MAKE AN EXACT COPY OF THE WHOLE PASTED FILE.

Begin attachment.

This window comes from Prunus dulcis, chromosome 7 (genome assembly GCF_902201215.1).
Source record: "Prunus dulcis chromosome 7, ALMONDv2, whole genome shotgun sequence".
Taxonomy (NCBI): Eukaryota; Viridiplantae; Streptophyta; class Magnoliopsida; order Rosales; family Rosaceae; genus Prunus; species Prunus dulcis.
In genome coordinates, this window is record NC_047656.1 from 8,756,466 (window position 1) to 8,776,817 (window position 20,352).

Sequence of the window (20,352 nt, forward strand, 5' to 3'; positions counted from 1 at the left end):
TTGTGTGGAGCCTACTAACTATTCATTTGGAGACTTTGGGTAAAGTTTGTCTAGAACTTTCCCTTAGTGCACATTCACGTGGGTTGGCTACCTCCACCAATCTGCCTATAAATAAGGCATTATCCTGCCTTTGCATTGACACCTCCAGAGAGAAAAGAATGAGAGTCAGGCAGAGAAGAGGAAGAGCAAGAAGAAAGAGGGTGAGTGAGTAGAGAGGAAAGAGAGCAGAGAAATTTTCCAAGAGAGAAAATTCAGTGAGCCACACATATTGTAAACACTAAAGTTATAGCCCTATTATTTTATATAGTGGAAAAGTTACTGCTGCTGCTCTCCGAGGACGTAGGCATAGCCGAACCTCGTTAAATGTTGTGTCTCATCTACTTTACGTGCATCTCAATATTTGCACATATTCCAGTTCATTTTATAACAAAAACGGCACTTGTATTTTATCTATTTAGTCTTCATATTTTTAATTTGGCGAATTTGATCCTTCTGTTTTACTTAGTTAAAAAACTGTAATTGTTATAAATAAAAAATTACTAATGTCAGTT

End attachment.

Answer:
This window comes from Prunus dulcis, chromosome 7 (genome assembly GCF_902201215.1).
Source record: "Prunus dulcis chromosome 7, ALMONDv2, whole genome shotgun sequence".
Taxonomy (NCBI): Eukaryota; Viridiplantae; Streptophyta; class Magnoliopsida; order Rosales; family Rosaceae; genus Prunus; species Prunus dulcis.
In genome coordinates, this window is record NC_047656.1 from 8,756,466 (window position 1) to 8,776,817 (window position 20,352).

Sequence of the window (20,352 nt, forward strand, 5' to 3'; positions counted from 1 at the left end):
TTGTGTGGAGCCTACTAACTATTCATTTGGAGACTTTGGGTAAAGTTTGTCTAGAACTTTCCCTTAGTGCACATTCACGTGGGTTGGCTACCTCCACCAATCTGCCTATAAATAAGGCATTATCCTGCCTTTGCATTGACACCTCCAGAGAGAAAAGAATGAGAGTCAGGCAGAGAAGAGGAAGAGCAAGAAGAAAGAGGGTGAGTGAGTAGAGAGGAAAGAGAGCAGAGAAATTTTCCAAGAGAGAAAATTCAGTGAGCCACACATATTGTAAACACTAAAGTTATAGCCCTATTATTTTATATAGTGGAAAAGTTACTGCTGCTGCTCTCCGAGGACGTAGGCATAGCCGAACCTCGTTAAATGTTGTGTCTCATCTACTTTACGTGCATCTCAATATTTGCACATATTCCAGTTCATTTTATAACAAAAACGGCACTTGTATTTTATCTATTTAGTCTTCATATTTTTAATTTGGCGAATTTGATCCTTCTGTTTTACTTAGTTAAAAAACTGTAATTGTTATAAATAAAAAATTACTAATGTCAGTT